Git is everywhere in the world of distributed applications, but not yet for mainframe.
Should you consider Git for your mainframe? Why?
Git is excellent at facilitating and accelerating collaboration for software teams. People with a distributed background already know this, but some of us are resisting a bit in the mainframe world.
Git is a distributed version control system which can store not just code, but nearly everything related to software development – including test packs, data, documentation, configuration and more. It is a common repository which can be shared across teams. This helps to break down silos between teams, as it means that everyone can access what they need and work together more effectively.
Why embrace Git?
- Work with teams more easily as you can simply give them access to see the source code for your projects that they need to see. Collaboration is not shut down like it is when they don’t have a hope of getting access to your code.
When a change is made to part of your system which impacts another system, there is no need to send the edited code/new specifications across to other teams. Instead, you can inform them that there has been a change, share a link to where the new version is in Git, and they immediately have visibility. Pipelines can be shared between teams so when Team 1 edits an artefact e.g. copybook, Team 2’s API can be automatically rebuilt with the updated version.
- Git liberates developers to work in a more agile way which results in changes being released faster. For example, using Feature Branches each person can perform their work at their own pace without affecting anyone else, and merge it to the Main Branch when its ready. This encourages small and frequent code check ins and ultimately a more agile way of working.
- Git is the standard for version control across industries and systems. Even if your existing mainframe team members need upskilling to use Git, new joiners to your team will likely already have the skills and be productive quickly. Git (as well as the agile processes Git enables) can also be an attractive pull for people to join your company as Git skills will be key for most developers in future.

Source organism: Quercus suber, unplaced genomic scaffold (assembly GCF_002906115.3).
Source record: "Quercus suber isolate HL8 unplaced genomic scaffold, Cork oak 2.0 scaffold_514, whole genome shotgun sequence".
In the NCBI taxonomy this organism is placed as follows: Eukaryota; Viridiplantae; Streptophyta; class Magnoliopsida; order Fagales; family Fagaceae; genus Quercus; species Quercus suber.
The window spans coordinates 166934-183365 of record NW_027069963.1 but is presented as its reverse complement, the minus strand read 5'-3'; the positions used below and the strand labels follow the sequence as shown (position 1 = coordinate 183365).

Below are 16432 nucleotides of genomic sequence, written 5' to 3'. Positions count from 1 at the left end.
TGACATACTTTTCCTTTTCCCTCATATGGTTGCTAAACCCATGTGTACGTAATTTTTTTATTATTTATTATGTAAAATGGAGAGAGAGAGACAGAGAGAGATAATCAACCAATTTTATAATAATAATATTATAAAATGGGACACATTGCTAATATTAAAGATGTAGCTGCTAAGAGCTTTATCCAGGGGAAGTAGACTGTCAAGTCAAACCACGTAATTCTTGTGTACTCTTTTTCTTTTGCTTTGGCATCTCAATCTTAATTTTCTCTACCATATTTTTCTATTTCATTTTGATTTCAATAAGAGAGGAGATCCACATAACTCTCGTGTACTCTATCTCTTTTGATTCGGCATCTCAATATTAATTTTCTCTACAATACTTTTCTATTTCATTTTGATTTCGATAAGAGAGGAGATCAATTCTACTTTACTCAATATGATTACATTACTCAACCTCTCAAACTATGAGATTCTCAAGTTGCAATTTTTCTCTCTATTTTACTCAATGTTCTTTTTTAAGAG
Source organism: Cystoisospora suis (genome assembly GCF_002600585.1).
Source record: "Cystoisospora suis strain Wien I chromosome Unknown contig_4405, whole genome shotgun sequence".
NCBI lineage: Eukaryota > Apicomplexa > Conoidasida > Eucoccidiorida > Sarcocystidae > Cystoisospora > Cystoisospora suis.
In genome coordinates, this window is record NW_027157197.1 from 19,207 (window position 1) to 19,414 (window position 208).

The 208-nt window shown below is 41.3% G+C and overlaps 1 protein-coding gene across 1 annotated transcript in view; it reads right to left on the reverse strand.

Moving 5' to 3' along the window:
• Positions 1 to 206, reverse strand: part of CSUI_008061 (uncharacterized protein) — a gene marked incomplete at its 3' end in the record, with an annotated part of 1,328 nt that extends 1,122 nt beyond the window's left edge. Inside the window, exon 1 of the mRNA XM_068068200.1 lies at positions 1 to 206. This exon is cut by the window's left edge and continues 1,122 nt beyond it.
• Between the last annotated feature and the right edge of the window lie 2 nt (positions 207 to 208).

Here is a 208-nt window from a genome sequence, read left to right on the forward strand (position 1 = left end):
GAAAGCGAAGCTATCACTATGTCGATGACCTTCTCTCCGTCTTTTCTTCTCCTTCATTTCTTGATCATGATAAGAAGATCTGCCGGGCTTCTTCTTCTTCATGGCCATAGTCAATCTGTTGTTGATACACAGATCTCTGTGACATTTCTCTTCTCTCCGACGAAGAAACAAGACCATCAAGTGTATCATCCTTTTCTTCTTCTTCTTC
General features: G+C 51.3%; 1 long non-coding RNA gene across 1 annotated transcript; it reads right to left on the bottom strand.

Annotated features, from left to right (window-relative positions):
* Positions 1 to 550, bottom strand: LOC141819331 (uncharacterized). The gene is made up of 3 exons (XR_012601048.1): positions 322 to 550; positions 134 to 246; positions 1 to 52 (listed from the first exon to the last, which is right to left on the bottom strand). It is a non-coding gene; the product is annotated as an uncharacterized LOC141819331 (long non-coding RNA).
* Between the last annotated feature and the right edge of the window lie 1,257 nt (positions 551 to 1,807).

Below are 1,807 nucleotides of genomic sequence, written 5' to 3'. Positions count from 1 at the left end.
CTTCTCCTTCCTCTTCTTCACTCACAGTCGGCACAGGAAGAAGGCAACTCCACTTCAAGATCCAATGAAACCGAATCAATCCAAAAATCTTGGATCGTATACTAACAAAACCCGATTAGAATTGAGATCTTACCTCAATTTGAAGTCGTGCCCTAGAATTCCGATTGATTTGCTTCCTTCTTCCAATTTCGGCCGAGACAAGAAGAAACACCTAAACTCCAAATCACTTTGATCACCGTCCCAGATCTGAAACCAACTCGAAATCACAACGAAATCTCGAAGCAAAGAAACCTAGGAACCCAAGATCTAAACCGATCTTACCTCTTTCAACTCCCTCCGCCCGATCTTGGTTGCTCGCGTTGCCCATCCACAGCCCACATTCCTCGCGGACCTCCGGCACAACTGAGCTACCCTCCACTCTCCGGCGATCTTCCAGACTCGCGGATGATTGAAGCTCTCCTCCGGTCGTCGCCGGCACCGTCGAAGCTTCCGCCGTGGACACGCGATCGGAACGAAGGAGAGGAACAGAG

- Git works extremely well with continuous integration (CI) and continuous delivery (CD) pipelines. Git integrates by default with all CI and CD tools, which enables you to build mature automation and streamline your entire SDLC. Pipelines provide consistency and traceability, ensuring that every piece of code goes through the same rigorous validation and quality checks. For example, your pipeline could include mandatory code scanning for security standards.
- Automate testing for higher quality changes. Streamline processes by creating automated test packs for unit as well as system and integration testing, which are associated with the code and run in pipelines. Test packs can be stored in Git alongside the code so they are always available and its easy to keep them in sync. Once you have completed your development, you can kick off an automated pipeline to do testing and deploy to the next environment. No need for slow, error-prone, manual testing.
- Reduce handovers. No need to create a ticket to another team since the automated pipeline does the build, testing and deployment. There is no information lost/misunderstood, and no time wasted on ticket systems/calls to discuss the work/waiting for another team to be ready.
- Empower the dev team to make infrastructure changes. No need to raise a ticket and wait on another team. For example, if you need to make a database change, add the DDL scripts to your Git repo and it will be included in the pipeline, tested and deployed. Terraform patterns and other infrastructure definitions can be incorporated into a pipeline.
- Since Git is standard across most platforms, third party products are increasingly providing Git integration out of the box. This reduces the overheads in setting up a new system for your team.
Git is by no means the only distributed version control system available, but Git is regarding by many as the best, easiest to use, and the most effective.
If you want to talk about how to migrate from your existing SCM to Git, how Git can boost your dev and test practices, and hear some client stories, contact us.